The independent newspaper of the University of Iowa community since 1868

The Daily Iowan

The independent newspaper of the University of Iowa community since 1868

The Daily Iowan

The independent newspaper of the University of Iowa community since 1868

The Daily Iowan

UISG funds UI library course reserves


The University of Iowa Student Government approved funding on Tuesday to bolster UI Libraries’ course-reserve system with a goal of alleviating students’ textbook expenses as a part of a textbook-affordability pilot program.

UISG decided in a unanimous vote to allocate $20,000 over three years for the library to buy materials for its course-reserve system.

The system allows students to check out books for classes and lets faculty request print and electronic course materials to be put on reserve for their students to use throughout the semester at no cost.

“It’s a great opportunity for professors to lower costs for students by using our existing resources,” scholarly communications librarian Mahrya Burnett said.

Because of current limited funds for the system, only a small number of requests from professors are accepted — approximately 10 to 20 a semester, according to the UISG legislation, and limited text resources are available for student checkout.

RELATED: UISG announces textbook donation, libraries say coming soon

The limited acceptance rate “results in professors opting for textbooks rather than course reserves for their classes,” the legislation read.

Both organizations are hoping more resources will alleviate financial pressure on students to buy books — the cost of which have risen by 88 percent in the last 10 years, according to a study done by the Department of Labor and Statistics.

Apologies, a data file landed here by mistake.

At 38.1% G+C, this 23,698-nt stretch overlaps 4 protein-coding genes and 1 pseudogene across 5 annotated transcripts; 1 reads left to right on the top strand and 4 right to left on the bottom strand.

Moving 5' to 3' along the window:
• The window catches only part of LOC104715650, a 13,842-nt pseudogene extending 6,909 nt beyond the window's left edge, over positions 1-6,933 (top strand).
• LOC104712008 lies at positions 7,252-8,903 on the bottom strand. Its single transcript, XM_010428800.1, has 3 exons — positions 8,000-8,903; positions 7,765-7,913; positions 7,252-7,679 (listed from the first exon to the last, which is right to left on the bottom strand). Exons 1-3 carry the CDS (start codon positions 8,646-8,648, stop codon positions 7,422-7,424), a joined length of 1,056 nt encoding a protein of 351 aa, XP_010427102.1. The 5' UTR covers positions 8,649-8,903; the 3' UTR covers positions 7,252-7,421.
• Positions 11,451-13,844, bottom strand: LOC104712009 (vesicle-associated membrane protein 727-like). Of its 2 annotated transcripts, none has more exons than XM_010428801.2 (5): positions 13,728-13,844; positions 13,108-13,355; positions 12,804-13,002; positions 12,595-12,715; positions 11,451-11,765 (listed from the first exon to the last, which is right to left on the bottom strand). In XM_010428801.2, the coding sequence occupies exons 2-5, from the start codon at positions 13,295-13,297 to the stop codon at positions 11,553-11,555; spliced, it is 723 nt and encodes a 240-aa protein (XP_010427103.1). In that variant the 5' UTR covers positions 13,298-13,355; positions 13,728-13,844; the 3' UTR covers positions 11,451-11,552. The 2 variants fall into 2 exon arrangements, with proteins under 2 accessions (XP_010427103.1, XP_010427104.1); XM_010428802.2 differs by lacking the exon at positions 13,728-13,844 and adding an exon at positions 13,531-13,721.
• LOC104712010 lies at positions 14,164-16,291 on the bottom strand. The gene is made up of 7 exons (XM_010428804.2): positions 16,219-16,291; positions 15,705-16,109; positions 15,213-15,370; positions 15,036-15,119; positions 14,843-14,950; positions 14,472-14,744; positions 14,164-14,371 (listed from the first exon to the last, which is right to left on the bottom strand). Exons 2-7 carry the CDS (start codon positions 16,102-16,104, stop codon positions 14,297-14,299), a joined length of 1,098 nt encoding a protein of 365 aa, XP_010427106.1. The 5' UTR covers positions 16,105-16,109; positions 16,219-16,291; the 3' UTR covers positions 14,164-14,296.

The initiative is part of a larger pilot program between the UI Libraries and UISG to tackle the rising costs of textbooks.

The funding will also be used to keep textbooks on reserve for certain high-traffic classes — ones with 200 or more students and if the book costs $200 or more, Burnett said.

“What we are hoping is that students who won’t be able to afford course materials for, say, Principles of Chem 1, would be able to check out the program materials for the course,” said Tristan Schmidt, the UISG director of academic affairs.

UI admissions accounts for $950 when calculating the cost for a year of college textbooks, and the National Association of College Stores puts up an average of $600 a year based on a 2014 study.

UISG Sen. Sara Bultsma said a Spanish literature class she took used materials solely from the library course reserves.

“We had reading sections from three different big sources,” she said. “If [my professor] hadn’t been approved for that, I don’t know necessarily what she would’ve done, but we potentially could have had to buy three textbooks.”

A subcommittee of three librarians and three students will decide what textbooks to purchase with the funds — of which $6,667 will be used for the fall 2018 semester.

“We assume that there’ll be more books that meet our criteria than what we have money to actually purchase for, so that’s where the committee comes in,” Burnett said.

Other initiatives the pilot program has undertaken are starting a textbook-donation system announced last semester, to be implemented at the end of spring semester, in which students can donate textbooks so other students will be able to rent them.

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About the Contributor
Sarah Watson, Executive Editor


Email: [email protected] Twitter: @K_5mydearwatson Sarah Watson is the executive editor at The Daily Iowan. She's in her fourth year at the University of Iowa, studying journalism and political science. Previously, she coordinated election and political coverage as a three-semester politics editor, and has reported on student government and the statehouse. Last spring, she stepped into the role of the DI's managing news editor. She's an advocate for transparent government and is committed to making journalism work better for people of all identities. She also thinks pineapple on pizza is a good idea. Email her for a discussion.